When I first started blogging, I wasn’t prepared for this kind of writing. The kind where I get to put the words out there, but have only small clues about how my audience is responding—or not. So I’m going to stay with what works for me—focusing on myself, and making connections with what’s happening in my back yard—literally and figuratively.

I don’t have what that young catbird has. I do, however, have a voice that needs exercising. I look forward to the coming months, though with trepidation.

Elouise

© Elouise Renich Fraser, 14 November 2020
Photo taken by DAFraser at Longwood Gardens, May 2012

caverns dripping water

caverns dripping water
fall silent beneath the earth
dry wells languish

Voices we can’t afford to silence are being silenced. Our own descent will surely follow. How many of us are there? Was that before or after the latest Covid-19 numbers were released?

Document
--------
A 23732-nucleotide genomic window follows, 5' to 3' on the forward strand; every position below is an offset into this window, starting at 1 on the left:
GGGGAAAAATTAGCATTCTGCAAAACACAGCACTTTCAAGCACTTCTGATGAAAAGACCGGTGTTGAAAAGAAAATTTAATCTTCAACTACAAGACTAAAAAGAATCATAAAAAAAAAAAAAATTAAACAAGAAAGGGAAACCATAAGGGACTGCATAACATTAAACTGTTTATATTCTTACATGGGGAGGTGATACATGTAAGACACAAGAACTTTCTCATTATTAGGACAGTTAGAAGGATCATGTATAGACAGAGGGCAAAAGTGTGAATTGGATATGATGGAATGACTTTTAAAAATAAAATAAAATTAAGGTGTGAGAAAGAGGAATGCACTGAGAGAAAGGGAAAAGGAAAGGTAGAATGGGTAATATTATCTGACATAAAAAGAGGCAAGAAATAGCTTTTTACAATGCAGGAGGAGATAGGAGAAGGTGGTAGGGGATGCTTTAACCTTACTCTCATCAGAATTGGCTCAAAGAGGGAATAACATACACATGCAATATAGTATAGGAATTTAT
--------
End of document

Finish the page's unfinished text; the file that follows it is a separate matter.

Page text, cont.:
Things like this go through my mind. Especially on a rainy day. This morning I sat at my kitchen table watching the bird feeder. From nowhere a huge swarm of house sparrows landed—at least 40, maybe 50 of them. They squabbled and fought each other for seeds from the feeder and seeds on the ground.

Suddenly, all but one took instant flight. Why? I don’t have a clue. But the remaining sparrow looked around and decided to high-tail it out of there, too.

They say we’re in for a harsh winter. Maybe the sparrows know more than we think they know.

Life is short, full of sweetness and full of sorrow. It seems many of us have a deficit when it comes to acquaintance with sorrow and grief. Others know them all too well.

It behooves us to keep the water flowing. Not just the rivers and streams, but the flow of human connections that soften and shape us into the persons we are. We can’t afford to bolt from the feeder. It might not always taste good, but without it, we will surely languish and die.